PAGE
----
Top of this page
Skip navigation, go straight to the content

FAQ on clinical trials

Why take part in a clinical trial?

There are a number of benefits to participating in a clinical trial:

  • you will be assessed by highly qualified medical practitioners or doctors and receive high quality care;
  • you may be one of the first people to benefit from a new drug that is not yet available;
  • your participation will be beneficial to the community as it will allow scientists and pharmaceutical companies to increase their knowledge of diseases.

What are the disadvantages of participating in a clinical trial?

In some cases, volunteers or patients may consider that there was no benefit to take part in a research study because:

  • the treatment was not effective;
  • they experienced some side effects;
  • they were given the placebo instead of the active new drug.

Who can take part in a clinical trial?

There are precise guidelines set out for each clinical trial to determine who may or may not participate. These guidelines are called inclusion criteria (factors allowing someone to enter a clinical trial) and exclusion criteria (factors preventing someone from participating in a clinical trial).

Examples of criteria are age, gender, past and current treatment of condition, stage or type of disease and so on. Inclusion criteria aside, always remember that you are the only person who can decide whether or not to take part.


How are clinical trials volunteers or patients protected?

Unfortunately, the public only hears about clinical trials when something goes wrong even though hundreds of clinical trials are taking place throughout the world at any one time without any adverse events occurring. This is because there are many measures in place to protect volunteers and patients as follows.

Institutional Review Boards (IRBs) or Ethics Committees (ECs):

To protect volunteers and patients participating in clinical trials, the details of all trials must be approved by an independent ethics committee before any trial may start. Ethics committees review and advise on whether the proposed trial meets required ethical and scientific standards. The committee members are totally independent of the trial sponsor, which means that they have no commercial or other interest in the trials.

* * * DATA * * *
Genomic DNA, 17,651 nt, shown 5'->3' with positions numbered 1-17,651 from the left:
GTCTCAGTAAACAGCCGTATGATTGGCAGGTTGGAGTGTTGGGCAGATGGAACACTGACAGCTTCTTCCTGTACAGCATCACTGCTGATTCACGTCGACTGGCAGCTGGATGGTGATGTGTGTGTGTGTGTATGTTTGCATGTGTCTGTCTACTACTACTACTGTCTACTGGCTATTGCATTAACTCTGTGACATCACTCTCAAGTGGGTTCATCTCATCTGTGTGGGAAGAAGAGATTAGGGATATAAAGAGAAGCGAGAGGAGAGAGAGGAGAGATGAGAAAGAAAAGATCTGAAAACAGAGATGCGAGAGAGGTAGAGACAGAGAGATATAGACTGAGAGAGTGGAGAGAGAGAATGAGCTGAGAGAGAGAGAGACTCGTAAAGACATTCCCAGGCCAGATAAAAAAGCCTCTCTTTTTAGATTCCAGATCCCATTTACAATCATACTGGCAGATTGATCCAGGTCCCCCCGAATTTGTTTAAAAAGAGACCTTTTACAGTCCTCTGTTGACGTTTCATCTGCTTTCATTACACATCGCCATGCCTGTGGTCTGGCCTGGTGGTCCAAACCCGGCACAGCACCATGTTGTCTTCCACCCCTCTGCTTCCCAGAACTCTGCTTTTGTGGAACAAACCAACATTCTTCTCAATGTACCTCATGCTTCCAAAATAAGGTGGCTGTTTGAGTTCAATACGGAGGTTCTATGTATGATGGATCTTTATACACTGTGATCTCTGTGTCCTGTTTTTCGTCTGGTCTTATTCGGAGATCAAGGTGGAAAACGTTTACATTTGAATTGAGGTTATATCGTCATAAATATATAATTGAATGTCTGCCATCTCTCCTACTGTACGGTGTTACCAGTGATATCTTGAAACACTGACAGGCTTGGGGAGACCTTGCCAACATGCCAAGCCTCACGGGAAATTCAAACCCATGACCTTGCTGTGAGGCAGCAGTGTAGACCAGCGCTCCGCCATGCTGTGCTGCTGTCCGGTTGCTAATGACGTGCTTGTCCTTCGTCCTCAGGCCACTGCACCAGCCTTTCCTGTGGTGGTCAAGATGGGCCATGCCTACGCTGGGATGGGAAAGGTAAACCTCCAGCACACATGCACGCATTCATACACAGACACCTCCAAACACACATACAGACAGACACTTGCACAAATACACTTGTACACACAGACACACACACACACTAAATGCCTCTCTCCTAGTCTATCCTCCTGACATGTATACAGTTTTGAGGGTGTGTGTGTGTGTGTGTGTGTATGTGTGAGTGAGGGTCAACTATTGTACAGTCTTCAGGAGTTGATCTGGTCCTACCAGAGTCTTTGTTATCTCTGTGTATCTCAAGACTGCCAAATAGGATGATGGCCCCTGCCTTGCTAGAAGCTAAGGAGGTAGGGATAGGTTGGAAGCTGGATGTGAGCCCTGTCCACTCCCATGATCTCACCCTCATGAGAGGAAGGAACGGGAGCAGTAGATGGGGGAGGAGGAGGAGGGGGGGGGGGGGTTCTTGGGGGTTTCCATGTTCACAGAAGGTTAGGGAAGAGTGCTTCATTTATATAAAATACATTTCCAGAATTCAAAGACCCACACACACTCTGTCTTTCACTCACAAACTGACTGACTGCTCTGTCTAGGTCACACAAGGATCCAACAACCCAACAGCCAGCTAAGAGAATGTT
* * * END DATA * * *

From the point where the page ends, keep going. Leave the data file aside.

Do you have to pay in order to participate in a clinical trial?

The answer is definitely no. You should never be asked to pay to take part in a trial. If you are ever asked to pay, refuse.

The new drug or the comparator are provided free of charge and in most cases, trial visits and associated trial procedures will also be free of charge.

In addition you should be reimbursed for the costs associated with your participation in the clinical trial such as for travel costs, parking and so on.

What has to be considered before taking part in a clinical trial?

Before taking part in a clinical trial, there are several aspects you may wish to consider in order to decide whether or not to proceed.

First of all, you may want to discuss it with your doctor, your family and friends: they may have an alternative point of view that influences your decision. In addition, you may not immediately realise that your decision to participate in a clinical trial may have an impact on their daily life too.

You may also want to discuss your participation with your patient support group or with other patients who have previously take part in clinical research.

You may wish to consider if the trial procedures will be acceptable to you. For example, some trials may require a blood sample. You should not hesitate to ask the clinical trial team any question you can think of.

It may be worth considering all aspects of your participation, not only those related to the drug itself but also how it might have an impact on your daily life. For example, you will need to find the time to visit the trial site regularly. In some case you may have to find someone to drive you there or to take care of your children during those visits.